SMV Launches Revolutionary New Software Designed To Keep And/Or Rebuild A Digital Inventory Of All Belongings In Case Of Emergency Or Natural Disaster

When Mark and Becky Thimmig suffered through a horrific fire in their Florida home and lost hundreds of personal valuables, they spent the next few months mentally shoveling through the destroyed remnants of their lives, trying to recollect exactly what they – and their two boys — had lost in the accident.

Traditionally homeowners and business owners like the Thimmigs use their valuable time in a moment of crisis trying to figure out, item by item, what was destroyed. Now, with, they can focus on working with the insurance company to get their home – and their lives — rebuilt. is a new software product designed to keep and rebuild a digital inventory of all personal belongings in case of any emergency or natural disaster.

“While dealing with the stress and sadness of an incident like a fire, hurricane or earthquake, it’s impossible to recollect everything you owned,” Thimmig says. “I was under such duress I could barely remember my middle name, let alone all the important items in my home.”

The thousands of people who recently lost their homes in the fires in Washington and surrounding western states would be in a better position and frame of mind today had they kept true documentation of their belongings for insurance claims and reimbursement.

Yvonne Ray, 82, suffered a major fire at her Arizona home in April of 2011. Her insurance company, The Hartford, “helped me with the building damage and put me in a comfortable temporary apartment until the repairs were done,” she says.

However, when she was asked how the personal property claim went, she says, “That was really complicated. At my age it was not easy to recall items that burned beyond recognition. I was given some paper and told to write down everything I had that was lost in the fire. It took over a year to do.”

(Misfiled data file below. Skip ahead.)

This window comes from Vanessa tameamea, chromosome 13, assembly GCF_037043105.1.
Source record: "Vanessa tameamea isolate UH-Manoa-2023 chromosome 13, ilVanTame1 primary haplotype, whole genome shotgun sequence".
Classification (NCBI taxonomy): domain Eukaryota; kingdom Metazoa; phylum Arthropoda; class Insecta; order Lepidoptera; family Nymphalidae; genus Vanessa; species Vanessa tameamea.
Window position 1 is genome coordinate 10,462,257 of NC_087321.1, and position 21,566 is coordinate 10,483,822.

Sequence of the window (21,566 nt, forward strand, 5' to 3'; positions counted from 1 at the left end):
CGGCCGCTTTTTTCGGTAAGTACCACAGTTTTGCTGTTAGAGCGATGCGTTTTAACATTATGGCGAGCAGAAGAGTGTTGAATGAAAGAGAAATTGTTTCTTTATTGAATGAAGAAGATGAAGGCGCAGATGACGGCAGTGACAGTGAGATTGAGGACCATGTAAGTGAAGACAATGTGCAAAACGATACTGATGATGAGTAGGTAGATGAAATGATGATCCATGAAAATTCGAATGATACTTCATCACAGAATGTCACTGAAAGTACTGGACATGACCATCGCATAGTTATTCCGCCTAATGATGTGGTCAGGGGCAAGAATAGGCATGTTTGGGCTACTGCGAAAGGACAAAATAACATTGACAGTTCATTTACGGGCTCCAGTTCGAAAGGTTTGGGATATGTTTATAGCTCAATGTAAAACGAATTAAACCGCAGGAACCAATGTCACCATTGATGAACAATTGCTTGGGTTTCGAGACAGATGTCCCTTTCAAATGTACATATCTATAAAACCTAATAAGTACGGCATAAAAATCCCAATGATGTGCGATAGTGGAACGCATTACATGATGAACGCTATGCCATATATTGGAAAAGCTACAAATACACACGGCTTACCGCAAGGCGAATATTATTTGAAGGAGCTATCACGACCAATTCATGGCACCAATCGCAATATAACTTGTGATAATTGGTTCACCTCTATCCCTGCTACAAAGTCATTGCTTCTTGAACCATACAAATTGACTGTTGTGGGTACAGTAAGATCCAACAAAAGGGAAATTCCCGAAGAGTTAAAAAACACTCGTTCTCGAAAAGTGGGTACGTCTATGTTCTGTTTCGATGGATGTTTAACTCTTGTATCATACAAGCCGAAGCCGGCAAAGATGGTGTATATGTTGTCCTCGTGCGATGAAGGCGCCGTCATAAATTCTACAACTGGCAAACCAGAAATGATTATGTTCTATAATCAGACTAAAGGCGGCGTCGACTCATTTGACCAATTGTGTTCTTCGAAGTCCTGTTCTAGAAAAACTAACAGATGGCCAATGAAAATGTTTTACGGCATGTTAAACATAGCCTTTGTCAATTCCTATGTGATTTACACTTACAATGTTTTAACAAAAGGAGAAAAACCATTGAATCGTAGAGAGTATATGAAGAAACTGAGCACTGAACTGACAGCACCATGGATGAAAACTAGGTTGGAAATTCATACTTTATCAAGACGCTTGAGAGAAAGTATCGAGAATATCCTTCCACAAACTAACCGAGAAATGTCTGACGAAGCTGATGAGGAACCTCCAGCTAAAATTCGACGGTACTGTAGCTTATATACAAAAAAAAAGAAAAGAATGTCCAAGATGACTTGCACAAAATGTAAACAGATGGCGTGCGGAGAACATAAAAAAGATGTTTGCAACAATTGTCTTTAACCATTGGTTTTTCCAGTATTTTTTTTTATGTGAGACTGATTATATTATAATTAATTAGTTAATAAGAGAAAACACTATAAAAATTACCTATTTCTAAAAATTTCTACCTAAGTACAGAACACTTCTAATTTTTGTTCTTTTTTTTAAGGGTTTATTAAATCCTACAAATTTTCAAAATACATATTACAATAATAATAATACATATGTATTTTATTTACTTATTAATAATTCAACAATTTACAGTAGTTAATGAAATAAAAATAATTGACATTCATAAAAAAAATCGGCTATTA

When asked if it would have been beneficial to her to have used a technology to assist her in the reconstructing of her inventory, she said resoundingly, “Well, yes!”

“Having a program with prompts for items that could be found in my home, room by room, would have helped me remember what was lost,” she says. “It would have been a great time saver and much less stressful for me. I am convinced that the fire and all the work it took me to do, took its toll on me and made me weaker. I am glad to hear that there is help out there for someone like me who had to do it all. I just hope no one ever has to experience what I did.” also developed a “Memory Assist” software feature with technology designed to augment an individual’s mind and trigger the thought process that leads towards remembering even the smallest belongings.

“It’s the little things that add up and can help you get back everything you lost,” says Steve Dockins, SMV Executive Vice President. “When disaster strikes, will you remember all the things you had? The answer is no. SMV helps individuals keep a cloud-based digital inventory of all their belongings in case of any type of emergency or disaster so you never lose track of the things you had.”

Having had friends and family experience losses in fires, Dockins has seen firsthand how the process of reconstructing a personal property list is both burdensome and time consuming with most people unable to remember everything they lost. While conducting extensive research on this topic, Dockins found that there was nothing in the technological world that could help people who did not previously have a list of their belongings to reconstruct one.

As a result, Dockins and Ray Thibault, a computer-software designer, in combination with others who were former adjusters for insurance companies, developed a program to help people reconstruct personal items lost in a disaster.

Dockins has decided to go the “crowdfunding” route to get SMV’s software out to help as many people as possible. For more information:

To read today’s crowd-based op-ed, news and information please visit CU, or follow us on Twitter at CU – Twitter.


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